Carl Fredrik Bohnstedt, and the C.F. Bohnstedt Firm
by Thomas Allen Bohnstedt, California USA
(the text of this page is my intellectual property. Please do not copy and repost without my written permission)
Pencil drawing of Carl Fredrik Bohnstedt, 1835
The Bohnstedts in the Seaport City of Stockholm
Sometime before 1804 Carl Fredrik Bohnstedt, the oldest son of Joachim Karl Friedrich Bohnstedt, relocated to Stockholm Sweden. Pomerania was under Swedish rule at the time, which would have made the relocation easier since he was born a Swedish subject.
1-2. Carl Fredrik Bohnstedt
3. A view of Stockholm about 1840
Carl Fredrik made his living as a wholesale dealer, and was employed by the firm "Bibber & Co." in Stockholm. There he married Lovisa Albertine Moll, whose father was also a wholesaler, and no doubt was able to exert a positive influence on young Fredrik's career. In fact he was so successful that he established the firm of C.F. Bohnstedt, which was primarily concerned with the export of iron, and other metal and wood products to Southern European countries. This endeavor led to the acquisition of several ships; the "Svithiod", followed by brigs "Louise", "Albertina", "Johan", the schooner "Felix", and another ship of unknown type, the "Active"; six ships in all.
1. Map of old Stockholm, showing No.8 Slottsbacken
2. No. 8 Slottsbacken, center of picture, light colored roof. Picture by Claes Bohnstedt, late 1990's.
The Iron Age
In 1810 Fredrik acquired the "Riddarhyttan" mining and ore processing company in Västmanlands county to the east from the Wretman family. The firm must have been originally founded by a nobleman, as is evident in the name; "Riddarhyttan". "Riddar" is the Swedish equivalent of the Danish "ridder" and the German "ritter", which means "knight", and shares a common origin with the English word "rider".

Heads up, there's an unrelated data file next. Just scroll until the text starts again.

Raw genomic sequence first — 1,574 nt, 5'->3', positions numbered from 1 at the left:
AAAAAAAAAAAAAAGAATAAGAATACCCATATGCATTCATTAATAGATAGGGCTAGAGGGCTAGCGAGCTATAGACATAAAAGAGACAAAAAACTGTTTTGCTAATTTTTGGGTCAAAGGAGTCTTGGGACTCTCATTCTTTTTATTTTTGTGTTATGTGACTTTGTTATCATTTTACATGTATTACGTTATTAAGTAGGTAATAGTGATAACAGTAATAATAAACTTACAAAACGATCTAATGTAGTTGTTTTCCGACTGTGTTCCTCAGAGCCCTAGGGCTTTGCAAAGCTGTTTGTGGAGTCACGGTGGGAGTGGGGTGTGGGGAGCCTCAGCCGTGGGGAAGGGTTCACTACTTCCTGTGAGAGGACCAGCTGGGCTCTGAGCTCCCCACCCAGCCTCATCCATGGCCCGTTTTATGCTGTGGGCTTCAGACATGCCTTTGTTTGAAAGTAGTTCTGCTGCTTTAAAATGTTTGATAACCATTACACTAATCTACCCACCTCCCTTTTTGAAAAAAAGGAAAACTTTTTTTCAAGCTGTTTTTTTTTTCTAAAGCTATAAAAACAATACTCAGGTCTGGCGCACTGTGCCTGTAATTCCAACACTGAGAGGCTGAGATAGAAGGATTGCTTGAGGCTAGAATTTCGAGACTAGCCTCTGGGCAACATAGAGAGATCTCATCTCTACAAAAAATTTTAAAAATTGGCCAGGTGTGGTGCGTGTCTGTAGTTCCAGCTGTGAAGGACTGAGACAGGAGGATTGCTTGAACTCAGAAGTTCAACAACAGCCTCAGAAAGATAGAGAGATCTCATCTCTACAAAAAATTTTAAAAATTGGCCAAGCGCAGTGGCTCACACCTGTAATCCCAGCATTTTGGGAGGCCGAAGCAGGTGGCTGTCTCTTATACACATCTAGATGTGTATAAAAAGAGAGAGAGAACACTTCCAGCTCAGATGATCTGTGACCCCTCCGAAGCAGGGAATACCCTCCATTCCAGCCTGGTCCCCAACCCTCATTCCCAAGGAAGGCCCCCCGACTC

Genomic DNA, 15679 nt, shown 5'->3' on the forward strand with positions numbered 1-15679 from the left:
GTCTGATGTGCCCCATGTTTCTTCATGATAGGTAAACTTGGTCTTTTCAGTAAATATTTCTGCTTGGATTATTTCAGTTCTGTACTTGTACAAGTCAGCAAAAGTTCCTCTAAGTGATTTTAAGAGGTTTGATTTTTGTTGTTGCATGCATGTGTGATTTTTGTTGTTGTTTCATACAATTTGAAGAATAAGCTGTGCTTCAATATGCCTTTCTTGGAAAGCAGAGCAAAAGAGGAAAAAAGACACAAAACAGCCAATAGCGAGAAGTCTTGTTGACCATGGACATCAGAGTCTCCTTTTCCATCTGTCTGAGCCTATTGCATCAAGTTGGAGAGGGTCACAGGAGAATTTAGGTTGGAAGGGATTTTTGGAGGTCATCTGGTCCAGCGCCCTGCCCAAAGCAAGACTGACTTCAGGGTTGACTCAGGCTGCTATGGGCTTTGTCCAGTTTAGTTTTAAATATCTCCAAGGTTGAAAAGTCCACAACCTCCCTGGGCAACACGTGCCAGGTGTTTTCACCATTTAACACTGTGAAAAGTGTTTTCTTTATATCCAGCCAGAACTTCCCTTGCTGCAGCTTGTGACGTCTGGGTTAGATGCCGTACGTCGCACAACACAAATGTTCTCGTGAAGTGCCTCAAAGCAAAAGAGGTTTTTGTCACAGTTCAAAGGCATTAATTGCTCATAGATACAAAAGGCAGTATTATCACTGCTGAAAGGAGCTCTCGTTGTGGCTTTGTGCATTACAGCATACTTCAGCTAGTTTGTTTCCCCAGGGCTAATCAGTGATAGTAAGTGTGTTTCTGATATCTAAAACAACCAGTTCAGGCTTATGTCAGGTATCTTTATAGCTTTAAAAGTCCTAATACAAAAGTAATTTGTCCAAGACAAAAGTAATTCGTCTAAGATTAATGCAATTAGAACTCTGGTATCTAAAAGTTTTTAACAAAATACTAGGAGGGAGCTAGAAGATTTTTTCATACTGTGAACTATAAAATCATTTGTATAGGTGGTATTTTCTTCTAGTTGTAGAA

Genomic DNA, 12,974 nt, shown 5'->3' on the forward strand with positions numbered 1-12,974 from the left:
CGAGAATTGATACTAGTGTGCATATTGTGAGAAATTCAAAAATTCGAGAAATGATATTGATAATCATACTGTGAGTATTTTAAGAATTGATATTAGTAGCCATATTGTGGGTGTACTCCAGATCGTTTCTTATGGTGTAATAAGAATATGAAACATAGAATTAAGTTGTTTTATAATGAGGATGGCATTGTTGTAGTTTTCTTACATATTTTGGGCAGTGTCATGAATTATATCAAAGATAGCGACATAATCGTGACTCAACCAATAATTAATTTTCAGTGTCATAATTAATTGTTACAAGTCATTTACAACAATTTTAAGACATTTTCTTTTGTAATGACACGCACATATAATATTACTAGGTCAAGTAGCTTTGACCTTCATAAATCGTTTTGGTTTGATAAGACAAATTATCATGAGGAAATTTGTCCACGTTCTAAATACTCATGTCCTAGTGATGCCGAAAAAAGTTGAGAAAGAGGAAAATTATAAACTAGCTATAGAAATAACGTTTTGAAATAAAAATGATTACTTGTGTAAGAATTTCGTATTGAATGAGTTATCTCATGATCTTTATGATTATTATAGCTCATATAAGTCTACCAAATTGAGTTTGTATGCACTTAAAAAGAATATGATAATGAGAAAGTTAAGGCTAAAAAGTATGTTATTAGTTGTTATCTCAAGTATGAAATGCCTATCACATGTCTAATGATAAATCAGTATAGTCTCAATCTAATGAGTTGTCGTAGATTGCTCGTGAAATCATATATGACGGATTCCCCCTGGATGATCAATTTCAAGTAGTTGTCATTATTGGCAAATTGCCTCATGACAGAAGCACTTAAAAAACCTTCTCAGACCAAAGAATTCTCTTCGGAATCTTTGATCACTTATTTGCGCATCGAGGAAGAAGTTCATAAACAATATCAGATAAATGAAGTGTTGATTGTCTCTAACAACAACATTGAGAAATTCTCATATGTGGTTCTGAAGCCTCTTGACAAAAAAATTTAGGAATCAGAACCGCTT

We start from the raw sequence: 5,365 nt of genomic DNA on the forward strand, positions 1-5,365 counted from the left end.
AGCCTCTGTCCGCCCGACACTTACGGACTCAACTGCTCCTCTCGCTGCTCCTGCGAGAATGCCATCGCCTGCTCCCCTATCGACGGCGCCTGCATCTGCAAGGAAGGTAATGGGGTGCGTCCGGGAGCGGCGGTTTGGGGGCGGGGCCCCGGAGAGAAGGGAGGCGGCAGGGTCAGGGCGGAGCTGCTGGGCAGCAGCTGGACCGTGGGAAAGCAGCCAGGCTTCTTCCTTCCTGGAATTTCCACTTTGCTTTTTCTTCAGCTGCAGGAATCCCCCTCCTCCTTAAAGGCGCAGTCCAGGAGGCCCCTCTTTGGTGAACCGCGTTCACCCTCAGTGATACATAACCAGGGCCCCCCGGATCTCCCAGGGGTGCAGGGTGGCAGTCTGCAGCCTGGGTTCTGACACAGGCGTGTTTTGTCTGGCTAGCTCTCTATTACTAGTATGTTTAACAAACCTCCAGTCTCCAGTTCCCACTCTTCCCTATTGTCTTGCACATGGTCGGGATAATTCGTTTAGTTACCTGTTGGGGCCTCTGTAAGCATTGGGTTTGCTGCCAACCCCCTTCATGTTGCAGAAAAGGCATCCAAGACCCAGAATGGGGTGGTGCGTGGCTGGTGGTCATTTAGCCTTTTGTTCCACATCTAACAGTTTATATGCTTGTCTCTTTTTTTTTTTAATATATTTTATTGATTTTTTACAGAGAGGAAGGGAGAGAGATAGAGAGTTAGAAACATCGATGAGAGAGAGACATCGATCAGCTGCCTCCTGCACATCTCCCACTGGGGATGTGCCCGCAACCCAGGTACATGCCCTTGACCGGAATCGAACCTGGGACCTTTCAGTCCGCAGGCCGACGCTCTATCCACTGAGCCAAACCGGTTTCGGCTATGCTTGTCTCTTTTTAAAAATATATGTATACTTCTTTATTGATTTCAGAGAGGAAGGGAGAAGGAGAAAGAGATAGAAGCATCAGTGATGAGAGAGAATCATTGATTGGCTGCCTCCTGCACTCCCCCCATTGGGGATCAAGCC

1. Iron and Steel in Sweden, 1920
2. The office building at Riddarhyttan, from Iron and Steel in Sweden, 1920
During the industrial revolution mining and ore processing was a crucial component of the economies of the industrial age world, in other words, Europe and North America. The Merchant Houses of Stockholm, by Leos Müller discussed importance of mining as investments in the eighteenth and nineteenth centuries:
Kurt Samuelsson has examined the inventories of some Stockholm merchants in the eighteenth century. His analysis confirms the view that, also for other Stockholm firms, iron-works were the most desirable investment object. Table 8.11 [a chart was also provided in the original work] displays the compositions of the assets in the inventories for Thomas Plomgren (1756), Christian Hebbe (1767), Jean Henri Lefebure (1769) and one nineteenth-century merchant, Carl Fredrick Bohnstedt (1839).
1. The Riddarhytte Mansion, from Iron and Steel in Sweden, 1920
2. An aerial view of the back of the Riddarhyte Mansion, with auxiliary buildings, and a rail track, presumably attached to the rail system of the nearby mine. The date of the photo is unknown
With regard to the Riddarhyttan operations, the 1920 work Iron and Steel in Sweden states that
The mining operations were greatly extended during the Bohnstedt regime and an extensive system of canals was constructed to supply the mines with power. This system of canals was completed about 1830 and part of it has been in use up to within the last few years.